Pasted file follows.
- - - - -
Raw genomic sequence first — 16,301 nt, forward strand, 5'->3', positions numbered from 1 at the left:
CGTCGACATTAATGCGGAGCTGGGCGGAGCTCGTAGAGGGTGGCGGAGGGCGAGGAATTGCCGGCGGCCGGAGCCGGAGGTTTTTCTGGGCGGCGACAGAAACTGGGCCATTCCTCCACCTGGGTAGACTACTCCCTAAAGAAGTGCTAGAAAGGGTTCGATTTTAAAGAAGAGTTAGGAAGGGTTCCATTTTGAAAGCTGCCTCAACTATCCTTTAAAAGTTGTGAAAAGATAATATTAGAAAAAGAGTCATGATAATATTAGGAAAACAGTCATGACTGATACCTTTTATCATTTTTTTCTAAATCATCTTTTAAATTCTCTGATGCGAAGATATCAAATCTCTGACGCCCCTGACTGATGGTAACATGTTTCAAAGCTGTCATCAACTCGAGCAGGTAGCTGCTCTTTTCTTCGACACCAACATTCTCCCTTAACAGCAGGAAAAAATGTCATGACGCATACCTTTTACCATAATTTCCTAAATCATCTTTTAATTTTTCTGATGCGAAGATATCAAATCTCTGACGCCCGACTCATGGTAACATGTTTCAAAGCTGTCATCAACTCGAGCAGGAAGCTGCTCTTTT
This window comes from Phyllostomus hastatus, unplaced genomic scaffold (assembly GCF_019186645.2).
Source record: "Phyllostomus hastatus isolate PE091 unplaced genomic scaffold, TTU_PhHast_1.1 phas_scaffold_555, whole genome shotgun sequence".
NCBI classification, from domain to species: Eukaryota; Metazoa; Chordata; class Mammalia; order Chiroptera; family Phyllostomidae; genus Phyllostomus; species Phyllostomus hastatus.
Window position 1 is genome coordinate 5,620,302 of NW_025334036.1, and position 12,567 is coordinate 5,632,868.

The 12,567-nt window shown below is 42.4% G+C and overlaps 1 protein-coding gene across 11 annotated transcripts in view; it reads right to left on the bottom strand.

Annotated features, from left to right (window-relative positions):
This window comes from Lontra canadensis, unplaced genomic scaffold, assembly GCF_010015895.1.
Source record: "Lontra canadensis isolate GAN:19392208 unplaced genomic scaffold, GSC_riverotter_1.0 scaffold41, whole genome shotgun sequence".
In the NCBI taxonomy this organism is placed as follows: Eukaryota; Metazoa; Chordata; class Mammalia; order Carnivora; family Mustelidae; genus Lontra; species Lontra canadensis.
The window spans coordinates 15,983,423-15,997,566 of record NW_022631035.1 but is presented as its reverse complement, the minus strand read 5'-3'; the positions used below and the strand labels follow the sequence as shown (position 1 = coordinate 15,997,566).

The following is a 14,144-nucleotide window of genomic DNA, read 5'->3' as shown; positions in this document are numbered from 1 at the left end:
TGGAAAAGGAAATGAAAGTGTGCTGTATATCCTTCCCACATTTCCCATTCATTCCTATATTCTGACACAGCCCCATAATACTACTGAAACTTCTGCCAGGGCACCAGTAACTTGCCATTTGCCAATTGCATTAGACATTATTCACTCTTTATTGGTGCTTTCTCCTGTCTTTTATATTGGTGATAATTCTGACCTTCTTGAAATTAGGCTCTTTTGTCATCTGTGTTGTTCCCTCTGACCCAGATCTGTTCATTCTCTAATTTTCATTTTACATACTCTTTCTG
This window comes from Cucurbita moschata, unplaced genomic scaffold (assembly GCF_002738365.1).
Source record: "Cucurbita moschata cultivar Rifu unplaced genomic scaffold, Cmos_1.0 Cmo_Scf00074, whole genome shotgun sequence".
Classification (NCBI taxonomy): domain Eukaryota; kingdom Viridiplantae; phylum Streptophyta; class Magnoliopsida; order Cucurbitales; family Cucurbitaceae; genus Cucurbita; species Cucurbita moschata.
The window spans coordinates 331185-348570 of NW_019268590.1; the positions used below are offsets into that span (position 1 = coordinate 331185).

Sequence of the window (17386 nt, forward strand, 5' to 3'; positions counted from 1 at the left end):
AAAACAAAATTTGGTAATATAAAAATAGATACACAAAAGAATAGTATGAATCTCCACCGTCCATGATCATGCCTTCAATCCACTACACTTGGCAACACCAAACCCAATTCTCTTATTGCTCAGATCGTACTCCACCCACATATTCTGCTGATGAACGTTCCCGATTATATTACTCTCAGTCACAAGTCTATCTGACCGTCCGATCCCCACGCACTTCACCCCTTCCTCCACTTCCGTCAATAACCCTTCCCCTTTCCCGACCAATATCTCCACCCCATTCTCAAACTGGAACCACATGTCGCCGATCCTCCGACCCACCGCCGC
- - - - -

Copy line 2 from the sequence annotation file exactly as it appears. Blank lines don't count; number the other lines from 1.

CGTCGACATTAATGCGGAGCTGGGCGGAGCTCGTAGAGGGTGGCGGAGGGCGAGGAATTGCCGGCGGCCGGAGCCGGAGGTTTTTCTGGGCGGCGACAGAAACTGGGCCATTCCTCCACCTGGGTAGACTACTCCCTAAAGAAGTGCTAGAAAGGGTTCGATTTTAAAGAAGAGTTAGGAAGGGTTCCATTTTGAAAGCTGCCTCAACTATCCTTTAAAAGTTGTGAAAAGATAATATTAGAAAAAGAGTCATGATAATATTAGGAAAACAGTCATGACTGATACCTTTTATCATTTTTTTCTAAATCATCTTTTAAATTCTCTGATGCGAAGATATCAAATCTCTGACGCCCCTGACTGATGGTAACATGTTTCAAAGCTGTCATCAACTCGAGCAGGTAGCTGCTCTTTTCTTCGACACCAACATTCTCCCTTAACAGCAGGAAAAAATGTCATGACGCATACCTTTTACCATAATTTCCTAAATCATCTTTTAATTTTTCTGATGCGAAGATATCAAATCTCTGACGCCCGACTCATGGTAACATGTTTCAAAGCTGTCATCAACTCGAGCAGGAAGCTGCTCTTTT